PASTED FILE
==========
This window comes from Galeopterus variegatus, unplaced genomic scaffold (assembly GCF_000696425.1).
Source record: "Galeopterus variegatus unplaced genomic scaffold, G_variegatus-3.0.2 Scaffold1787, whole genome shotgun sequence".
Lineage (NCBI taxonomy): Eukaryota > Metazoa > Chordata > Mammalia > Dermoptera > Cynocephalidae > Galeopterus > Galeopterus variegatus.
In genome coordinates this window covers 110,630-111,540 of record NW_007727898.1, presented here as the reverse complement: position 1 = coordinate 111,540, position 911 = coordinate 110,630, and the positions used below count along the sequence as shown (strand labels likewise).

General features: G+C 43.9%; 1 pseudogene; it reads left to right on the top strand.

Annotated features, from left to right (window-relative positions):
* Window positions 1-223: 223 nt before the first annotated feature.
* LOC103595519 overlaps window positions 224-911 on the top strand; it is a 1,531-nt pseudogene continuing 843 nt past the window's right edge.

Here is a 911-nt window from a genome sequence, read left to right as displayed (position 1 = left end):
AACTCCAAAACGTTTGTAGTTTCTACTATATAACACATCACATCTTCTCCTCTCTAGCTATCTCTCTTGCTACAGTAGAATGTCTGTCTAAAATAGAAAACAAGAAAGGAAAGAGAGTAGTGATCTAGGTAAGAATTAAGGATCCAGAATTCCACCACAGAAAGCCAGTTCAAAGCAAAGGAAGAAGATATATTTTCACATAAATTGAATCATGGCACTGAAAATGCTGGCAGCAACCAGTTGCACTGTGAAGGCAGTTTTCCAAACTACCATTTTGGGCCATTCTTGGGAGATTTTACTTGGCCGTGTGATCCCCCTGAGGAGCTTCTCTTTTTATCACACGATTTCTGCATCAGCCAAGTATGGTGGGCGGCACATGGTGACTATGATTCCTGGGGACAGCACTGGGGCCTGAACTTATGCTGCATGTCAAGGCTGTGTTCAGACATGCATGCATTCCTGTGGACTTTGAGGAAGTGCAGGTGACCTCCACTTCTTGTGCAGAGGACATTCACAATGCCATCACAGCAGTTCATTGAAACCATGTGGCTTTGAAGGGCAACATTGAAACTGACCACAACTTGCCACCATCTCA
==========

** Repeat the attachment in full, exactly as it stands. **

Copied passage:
This window comes from Galeopterus variegatus, unplaced genomic scaffold (assembly GCF_000696425.1).
Source record: "Galeopterus variegatus unplaced genomic scaffold, G_variegatus-3.0.2 Scaffold1787, whole genome shotgun sequence".
Lineage (NCBI taxonomy): Eukaryota > Metazoa > Chordata > Mammalia > Dermoptera > Cynocephalidae > Galeopterus > Galeopterus variegatus.
In genome coordinates this window covers 110,630-111,540 of record NW_007727898.1, presented here as the reverse complement: position 1 = coordinate 111,540, position 911 = coordinate 110,630, and the positions used below count along the sequence as shown (strand labels likewise).

General features: G+C 43.9%; 1 pseudogene; it reads left to right on the top strand.

Annotated features, from left to right (window-relative positions):
* Window positions 1-223: 223 nt before the first annotated feature.
* LOC103595519 overlaps window positions 224-911 on the top strand; it is a 1,531-nt pseudogene continuing 843 nt past the window's right edge.

Here is a 911-nt window from a genome sequence, read left to right as displayed (position 1 = left end):
AACTCCAAAACGTTTGTAGTTTCTACTATATAACACATCACATCTTCTCCTCTCTAGCTATCTCTCTTGCTACAGTAGAATGTCTGTCTAAAATAGAAAACAAGAAAGGAAAGAGAGTAGTGATCTAGGTAAGAATTAAGGATCCAGAATTCCACCACAGAAAGCCAGTTCAAAGCAAAGGAAGAAGATATATTTTCACATAAATTGAATCATGGCACTGAAAATGCTGGCAGCAACCAGTTGCACTGTGAAGGCAGTTTTCCAAACTACCATTTTGGGCCATTCTTGGGAGATTTTACTTGGCCGTGTGATCCCCCTGAGGAGCTTCTCTTTTTATCACACGATTTCTGCATCAGCCAAGTATGGTGGGCGGCACATGGTGACTATGATTCCTGGGGACAGCACTGGGGCCTGAACTTATGCTGCATGTCAAGGCTGTGTTCAGACATGCATGCATTCCTGTGGACTTTGAGGAAGTGCAGGTGACCTCCACTTCTTGTGCAGAGGACATTCACAATGCCATCACAGCAGTTCATTGAAACCATGTGGCTTTGAAGGGCAACATTGAAACTGACCACAACTTGCCACCATCTCA